The gums in your mouth exist for a reason: They provide a soft seal around your teeth. And just like any other part of the body, the health of your gums matters. When those soft tissues start to deteriorate or recede, negative consequences may follow. After all, receding gums are a form of gum (periodontal) disease.
This condition happens when the protective soft tissue gradually pulls away from the tooth, sometimes so far as to reveal the tooth’s root. This is dangerous because not only does it expose the tooth’s delicate root to damage, it also creates small crevices where bacteria can collect. Over time, this can cause tooth decay or even tooth loss.
What Causes Receding Gums?
One of the most common causes of receding gums is poor dental hygiene. This is another reason why it’s crucial to brush and floss your teeth regularly. It’s also a good idea to limit sugar intake and use a mouthguard at night if you grind or clench your teeth.
Another cause of receding gums is brushing too rough, which can literally damage the soft, sensitive gums. Always use a toothbrush with soft bristles and brush firmly, but not too hard. Avoid medium- and hard-bristled brushes that could actually damage your gums, root surface, and protective tooth enamel.
Aging and genetics can also cause gum recession. Studies have found that some people have a 30% increased chance of gum disease regardless of how well they take care of their mouth and teeth. There is nothing you can do about aging or genetics, but you can catch receding gums early with regular dental check-ups.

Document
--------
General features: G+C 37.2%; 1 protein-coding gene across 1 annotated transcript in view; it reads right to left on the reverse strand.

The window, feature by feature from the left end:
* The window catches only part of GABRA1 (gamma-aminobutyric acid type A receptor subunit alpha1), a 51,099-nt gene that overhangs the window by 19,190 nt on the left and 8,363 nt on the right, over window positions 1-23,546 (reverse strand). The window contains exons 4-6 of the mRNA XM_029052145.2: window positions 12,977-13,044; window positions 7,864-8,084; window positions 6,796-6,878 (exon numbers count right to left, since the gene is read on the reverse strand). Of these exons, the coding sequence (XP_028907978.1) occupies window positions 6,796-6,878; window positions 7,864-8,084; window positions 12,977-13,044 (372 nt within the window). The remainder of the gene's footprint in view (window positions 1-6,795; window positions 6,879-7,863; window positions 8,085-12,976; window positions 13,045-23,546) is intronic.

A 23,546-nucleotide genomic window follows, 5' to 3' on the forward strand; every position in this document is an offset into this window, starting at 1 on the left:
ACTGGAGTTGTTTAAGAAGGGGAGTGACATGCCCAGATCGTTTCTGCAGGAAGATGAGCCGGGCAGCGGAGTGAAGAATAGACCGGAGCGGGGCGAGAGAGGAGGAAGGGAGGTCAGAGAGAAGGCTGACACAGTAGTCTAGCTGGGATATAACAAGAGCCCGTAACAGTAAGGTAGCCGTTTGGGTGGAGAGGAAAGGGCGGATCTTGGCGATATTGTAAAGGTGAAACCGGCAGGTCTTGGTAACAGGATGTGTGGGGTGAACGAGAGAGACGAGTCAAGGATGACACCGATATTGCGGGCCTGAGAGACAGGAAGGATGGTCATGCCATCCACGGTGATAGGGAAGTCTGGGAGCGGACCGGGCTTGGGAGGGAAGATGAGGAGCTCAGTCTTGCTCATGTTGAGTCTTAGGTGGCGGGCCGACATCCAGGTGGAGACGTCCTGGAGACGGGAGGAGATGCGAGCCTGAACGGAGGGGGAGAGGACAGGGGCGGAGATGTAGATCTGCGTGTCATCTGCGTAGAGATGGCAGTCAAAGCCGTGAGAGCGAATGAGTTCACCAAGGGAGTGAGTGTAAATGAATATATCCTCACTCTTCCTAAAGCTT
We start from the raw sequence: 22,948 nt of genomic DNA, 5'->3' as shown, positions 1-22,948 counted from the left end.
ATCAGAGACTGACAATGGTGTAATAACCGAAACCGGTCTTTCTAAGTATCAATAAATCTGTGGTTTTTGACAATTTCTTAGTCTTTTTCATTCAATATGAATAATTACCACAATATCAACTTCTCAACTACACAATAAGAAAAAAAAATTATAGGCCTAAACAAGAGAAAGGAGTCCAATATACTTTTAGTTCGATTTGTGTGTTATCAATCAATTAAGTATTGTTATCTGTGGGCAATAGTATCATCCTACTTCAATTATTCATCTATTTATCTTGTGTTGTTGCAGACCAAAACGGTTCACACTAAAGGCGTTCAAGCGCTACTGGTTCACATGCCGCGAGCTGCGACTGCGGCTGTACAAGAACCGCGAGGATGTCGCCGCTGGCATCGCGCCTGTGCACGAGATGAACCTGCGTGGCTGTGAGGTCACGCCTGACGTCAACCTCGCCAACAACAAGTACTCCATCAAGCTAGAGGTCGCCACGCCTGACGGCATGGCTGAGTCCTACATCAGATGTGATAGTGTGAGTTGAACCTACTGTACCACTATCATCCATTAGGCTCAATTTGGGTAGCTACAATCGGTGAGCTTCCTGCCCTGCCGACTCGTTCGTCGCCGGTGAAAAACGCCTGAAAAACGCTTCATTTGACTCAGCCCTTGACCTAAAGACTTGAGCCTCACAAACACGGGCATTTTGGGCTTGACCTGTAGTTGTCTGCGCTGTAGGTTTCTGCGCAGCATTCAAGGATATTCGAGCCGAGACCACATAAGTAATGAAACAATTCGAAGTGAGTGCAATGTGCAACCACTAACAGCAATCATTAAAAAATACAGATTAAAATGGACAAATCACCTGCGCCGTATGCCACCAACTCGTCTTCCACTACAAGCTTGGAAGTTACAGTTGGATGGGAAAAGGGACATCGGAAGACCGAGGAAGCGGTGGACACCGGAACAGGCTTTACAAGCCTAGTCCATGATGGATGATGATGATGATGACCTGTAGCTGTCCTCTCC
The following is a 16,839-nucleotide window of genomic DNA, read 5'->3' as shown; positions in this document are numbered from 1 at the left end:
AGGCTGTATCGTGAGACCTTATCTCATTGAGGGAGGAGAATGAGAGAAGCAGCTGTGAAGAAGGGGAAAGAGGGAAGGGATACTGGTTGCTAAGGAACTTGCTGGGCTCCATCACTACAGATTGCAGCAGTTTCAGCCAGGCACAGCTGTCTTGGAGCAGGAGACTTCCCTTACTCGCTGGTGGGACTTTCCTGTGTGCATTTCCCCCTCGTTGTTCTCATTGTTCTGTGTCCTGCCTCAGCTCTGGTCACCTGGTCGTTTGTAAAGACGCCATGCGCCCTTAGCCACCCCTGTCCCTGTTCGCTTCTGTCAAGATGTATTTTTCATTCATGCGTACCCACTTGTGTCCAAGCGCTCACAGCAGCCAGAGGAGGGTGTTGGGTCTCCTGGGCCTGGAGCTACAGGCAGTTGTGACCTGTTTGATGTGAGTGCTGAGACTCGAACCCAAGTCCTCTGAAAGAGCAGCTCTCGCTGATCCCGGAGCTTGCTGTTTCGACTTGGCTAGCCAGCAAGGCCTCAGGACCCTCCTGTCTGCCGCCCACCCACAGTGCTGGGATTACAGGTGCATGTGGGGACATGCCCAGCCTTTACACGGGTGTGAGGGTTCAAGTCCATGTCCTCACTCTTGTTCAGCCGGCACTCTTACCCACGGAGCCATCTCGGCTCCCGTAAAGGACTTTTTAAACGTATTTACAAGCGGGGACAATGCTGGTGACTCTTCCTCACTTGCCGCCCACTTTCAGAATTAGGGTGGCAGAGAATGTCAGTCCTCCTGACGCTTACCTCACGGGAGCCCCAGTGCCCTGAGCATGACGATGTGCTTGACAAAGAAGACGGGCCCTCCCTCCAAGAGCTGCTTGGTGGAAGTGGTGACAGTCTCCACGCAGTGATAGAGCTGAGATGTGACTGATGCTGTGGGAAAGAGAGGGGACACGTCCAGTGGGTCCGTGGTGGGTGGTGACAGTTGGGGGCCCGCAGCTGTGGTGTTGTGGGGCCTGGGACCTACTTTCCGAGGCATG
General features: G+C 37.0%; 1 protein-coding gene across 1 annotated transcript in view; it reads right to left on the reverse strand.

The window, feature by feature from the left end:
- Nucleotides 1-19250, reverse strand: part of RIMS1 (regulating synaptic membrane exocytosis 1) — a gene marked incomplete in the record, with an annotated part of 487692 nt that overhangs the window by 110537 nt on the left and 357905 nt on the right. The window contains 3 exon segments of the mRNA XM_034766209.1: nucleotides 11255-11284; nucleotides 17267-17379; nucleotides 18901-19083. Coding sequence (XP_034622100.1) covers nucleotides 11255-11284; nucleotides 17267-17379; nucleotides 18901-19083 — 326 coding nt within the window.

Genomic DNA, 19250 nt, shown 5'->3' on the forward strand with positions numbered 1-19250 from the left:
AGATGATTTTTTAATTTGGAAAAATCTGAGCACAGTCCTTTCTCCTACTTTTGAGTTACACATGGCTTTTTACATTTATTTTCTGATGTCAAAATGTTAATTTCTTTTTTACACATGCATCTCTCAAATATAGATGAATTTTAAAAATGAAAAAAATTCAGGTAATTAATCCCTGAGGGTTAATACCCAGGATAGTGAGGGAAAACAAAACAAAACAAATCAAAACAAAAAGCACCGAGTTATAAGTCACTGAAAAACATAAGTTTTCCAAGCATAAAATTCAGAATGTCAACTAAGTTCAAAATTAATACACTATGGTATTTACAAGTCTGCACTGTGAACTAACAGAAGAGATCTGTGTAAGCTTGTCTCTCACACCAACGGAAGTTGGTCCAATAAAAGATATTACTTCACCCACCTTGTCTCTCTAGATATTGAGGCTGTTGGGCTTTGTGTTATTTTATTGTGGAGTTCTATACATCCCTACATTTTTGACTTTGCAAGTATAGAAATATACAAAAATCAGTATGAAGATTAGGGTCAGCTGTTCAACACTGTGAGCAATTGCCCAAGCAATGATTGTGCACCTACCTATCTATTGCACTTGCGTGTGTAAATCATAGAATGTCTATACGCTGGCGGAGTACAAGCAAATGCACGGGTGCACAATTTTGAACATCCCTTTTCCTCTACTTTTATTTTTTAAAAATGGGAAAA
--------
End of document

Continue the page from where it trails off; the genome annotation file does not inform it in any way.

What Do Receding Gums Look Like?
Normal, healthy gums sit right atop your teeth and look pinkish in color. When gums start to recede, they literally pull back away from the teeth, exposing more of the tooth and its root.
How are Receding Gums Treated?
Receding gums is a fairly common condition and is easily diagnosed by a dental professional. He or she can measure how far the gums have receded — this gives them a better idea of the best treatment method to pursue.
If you have plaque build-up between the gums and teeth, your dentist will probably use a cleaning method called scaling and root planing to get rid of as much plaque and tartar as possible. This cleaning method is similar to how a dental hygienist removes plaque and tartar from the surface of your teeth.
Sometimes removing the bacteria helps to treat the receding gums and is all that’s needed. If the bacteria is causing the gums to recede, removing it can stop further gum recession from occurring. But you have to improve your oral hygiene to prevent similar plaque and tartar build-up from happening again.
For more severe cases of receding gums, a dentist may recommend surgery to remove bacteria they can’t otherwise reach, and replace missing gum tissue. Types of receding gum corrective surgeries include:
- Flap surgery: When the dentist makes an incision in the gum tissue to create a “flap”. Under the flap, the dentist can remove any remaining bacteria that may be causing the receding gums. The flap is then put back into place.
- Gum graft: Soft tissue from another part of the mouth is surgically placed in the area of the receding gums. The oral surgeon will perform this type of surgery to protect the tooth and root from damage and reduce the appearance of receding gums.
- Bonding: Gum-colored resin is placed on top of the exposed tooth roots to reduce the appearance of gum recession and protect the root.
If you think you might have receding gums, there are treatment options available. The first step is getting an accurate diagnosis from your dentist. Schedule an appointment to find out for sure.